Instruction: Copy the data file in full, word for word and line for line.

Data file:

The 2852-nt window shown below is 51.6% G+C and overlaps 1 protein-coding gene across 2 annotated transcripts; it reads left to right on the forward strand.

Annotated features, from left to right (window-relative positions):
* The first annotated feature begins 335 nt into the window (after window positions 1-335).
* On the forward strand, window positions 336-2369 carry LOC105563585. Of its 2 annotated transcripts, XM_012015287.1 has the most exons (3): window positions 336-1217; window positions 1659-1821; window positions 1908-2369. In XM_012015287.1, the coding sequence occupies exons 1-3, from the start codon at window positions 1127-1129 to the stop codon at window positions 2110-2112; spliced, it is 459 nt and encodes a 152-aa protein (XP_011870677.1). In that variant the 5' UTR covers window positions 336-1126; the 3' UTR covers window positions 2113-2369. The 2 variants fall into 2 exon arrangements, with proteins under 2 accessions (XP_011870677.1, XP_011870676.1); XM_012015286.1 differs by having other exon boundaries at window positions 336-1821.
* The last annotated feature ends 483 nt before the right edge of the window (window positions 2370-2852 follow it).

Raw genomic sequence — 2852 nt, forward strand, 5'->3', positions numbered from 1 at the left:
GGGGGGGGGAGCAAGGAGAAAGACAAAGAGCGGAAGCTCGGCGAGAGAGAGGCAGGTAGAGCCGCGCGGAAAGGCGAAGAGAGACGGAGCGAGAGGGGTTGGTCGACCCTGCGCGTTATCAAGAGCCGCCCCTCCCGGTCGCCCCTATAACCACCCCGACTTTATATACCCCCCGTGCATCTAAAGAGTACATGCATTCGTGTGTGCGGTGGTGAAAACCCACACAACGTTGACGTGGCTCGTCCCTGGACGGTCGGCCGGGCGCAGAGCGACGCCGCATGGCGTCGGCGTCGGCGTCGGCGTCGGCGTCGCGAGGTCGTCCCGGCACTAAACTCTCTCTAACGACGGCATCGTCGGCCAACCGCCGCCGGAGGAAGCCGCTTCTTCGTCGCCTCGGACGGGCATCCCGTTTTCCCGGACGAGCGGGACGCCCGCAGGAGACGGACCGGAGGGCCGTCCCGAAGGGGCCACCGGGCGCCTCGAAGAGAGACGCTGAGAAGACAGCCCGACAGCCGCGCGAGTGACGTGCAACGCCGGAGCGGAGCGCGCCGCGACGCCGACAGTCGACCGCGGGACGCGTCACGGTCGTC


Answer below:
The 2852-nt window shown below is 51.6% G+C and overlaps 1 protein-coding gene across 2 annotated transcripts; it reads left to right on the forward strand.

Annotated features, from left to right (window-relative positions):
* The first annotated feature begins 335 nt into the window (after window positions 1-335).
* On the forward strand, window positions 336-2369 carry LOC105563585. Of its 2 annotated transcripts, XM_012015287.1 has the most exons (3): window positions 336-1217; window positions 1659-1821; window positions 1908-2369. In XM_012015287.1, the coding sequence occupies exons 1-3, from the start codon at window positions 1127-1129 to the stop codon at window positions 2110-2112; spliced, it is 459 nt and encodes a 152-aa protein (XP_011870677.1). In that variant the 5' UTR covers window positions 336-1126; the 3' UTR covers window positions 2113-2369. The 2 variants fall into 2 exon arrangements, with proteins under 2 accessions (XP_011870677.1, XP_011870676.1); XM_012015286.1 differs by having other exon boundaries at window positions 336-1821.
* The last annotated feature ends 483 nt before the right edge of the window (window positions 2370-2852 follow it).

Raw genomic sequence — 2852 nt, forward strand, 5'->3', positions numbered from 1 at the left:
GGGGGGGGGAGCAAGGAGAAAGACAAAGAGCGGAAGCTCGGCGAGAGAGAGGCAGGTAGAGCCGCGCGGAAAGGCGAAGAGAGACGGAGCGAGAGGGGTTGGTCGACCCTGCGCGTTATCAAGAGCCGCCCCTCCCGGTCGCCCCTATAACCACCCCGACTTTATATACCCCCCGTGCATCTAAAGAGTACATGCATTCGTGTGTGCGGTGGTGAAAACCCACACAACGTTGACGTGGCTCGTCCCTGGACGGTCGGCCGGGCGCAGAGCGACGCCGCATGGCGTCGGCGTCGGCGTCGGCGTCGGCGTCGCGAGGTCGTCCCGGCACTAAACTCTCTCTAACGACGGCATCGTCGGCCAACCGCCGCCGGAGGAAGCCGCTTCTTCGTCGCCTCGGACGGGCATCCCGTTTTCCCGGACGAGCGGGACGCCCGCAGGAGACGGACCGGAGGGCCGTCCCGAAGGGGCCACCGGGCGCCTCGAAGAGAGACGCTGAGAAGACAGCCCGACAGCCGCGCGAGTGACGTGCAACGCCGGAGCGGAGCGCGCCGCGACGCCGACAGTCGACCGCGGGACGCGTCACGGTCGTC